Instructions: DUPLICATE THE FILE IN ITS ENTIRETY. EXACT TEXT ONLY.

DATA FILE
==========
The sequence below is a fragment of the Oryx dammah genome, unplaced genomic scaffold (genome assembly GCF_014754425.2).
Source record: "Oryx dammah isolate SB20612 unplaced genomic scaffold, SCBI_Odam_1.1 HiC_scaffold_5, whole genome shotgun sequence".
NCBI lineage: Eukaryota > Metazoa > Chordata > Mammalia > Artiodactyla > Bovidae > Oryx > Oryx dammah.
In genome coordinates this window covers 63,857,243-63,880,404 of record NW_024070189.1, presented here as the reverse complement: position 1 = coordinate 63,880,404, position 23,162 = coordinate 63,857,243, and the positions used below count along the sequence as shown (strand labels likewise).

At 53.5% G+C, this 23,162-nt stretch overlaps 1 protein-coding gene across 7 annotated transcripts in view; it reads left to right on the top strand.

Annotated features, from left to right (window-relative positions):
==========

The sequence below is a fragment of the Oryx dammah genome, unplaced genomic scaffold (genome assembly GCF_014754425.2).
Source record: "Oryx dammah isolate SB20612 unplaced genomic scaffold, SCBI_Odam_1.1 HiC_scaffold_5, whole genome shotgun sequence".
NCBI lineage: Eukaryota > Metazoa > Chordata > Mammalia > Artiodactyla > Bovidae > Oryx > Oryx dammah.
In genome coordinates this window covers 63,857,243-63,880,404 of record NW_024070189.1, presented here as the reverse complement: position 1 = coordinate 63,880,404, position 23,162 = coordinate 63,857,243, and the positions used below count along the sequence as shown (strand labels likewise).

At 53.5% G+C, this 23,162-nt stretch overlaps 1 protein-coding gene across 7 annotated transcripts in view; it reads left to right on the top strand.

Annotated features, from left to right (window-relative positions):